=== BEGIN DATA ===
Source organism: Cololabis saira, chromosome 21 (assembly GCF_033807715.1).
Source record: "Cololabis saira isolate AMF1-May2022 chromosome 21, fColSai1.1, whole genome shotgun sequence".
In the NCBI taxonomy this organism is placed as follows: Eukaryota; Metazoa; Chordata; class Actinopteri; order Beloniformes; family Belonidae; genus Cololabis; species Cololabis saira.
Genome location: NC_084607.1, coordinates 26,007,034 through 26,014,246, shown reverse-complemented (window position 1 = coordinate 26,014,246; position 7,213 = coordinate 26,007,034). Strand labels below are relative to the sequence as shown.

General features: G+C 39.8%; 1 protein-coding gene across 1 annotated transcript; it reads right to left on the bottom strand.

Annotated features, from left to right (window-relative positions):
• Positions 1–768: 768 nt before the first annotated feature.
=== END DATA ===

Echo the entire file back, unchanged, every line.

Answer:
Source organism: Cololabis saira, chromosome 21 (assembly GCF_033807715.1).
Source record: "Cololabis saira isolate AMF1-May2022 chromosome 21, fColSai1.1, whole genome shotgun sequence".
In the NCBI taxonomy this organism is placed as follows: Eukaryota; Metazoa; Chordata; class Actinopteri; order Beloniformes; family Belonidae; genus Cololabis; species Cololabis saira.
Genome location: NC_084607.1, coordinates 26,007,034 through 26,014,246, shown reverse-complemented (window position 1 = coordinate 26,014,246; position 7,213 = coordinate 26,007,034). Strand labels below are relative to the sequence as shown.

General features: G+C 39.8%; 1 protein-coding gene across 1 annotated transcript; it reads right to left on the bottom strand.

Annotated features, from left to right (window-relative positions):
• Positions 1–768: 768 nt before the first annotated feature.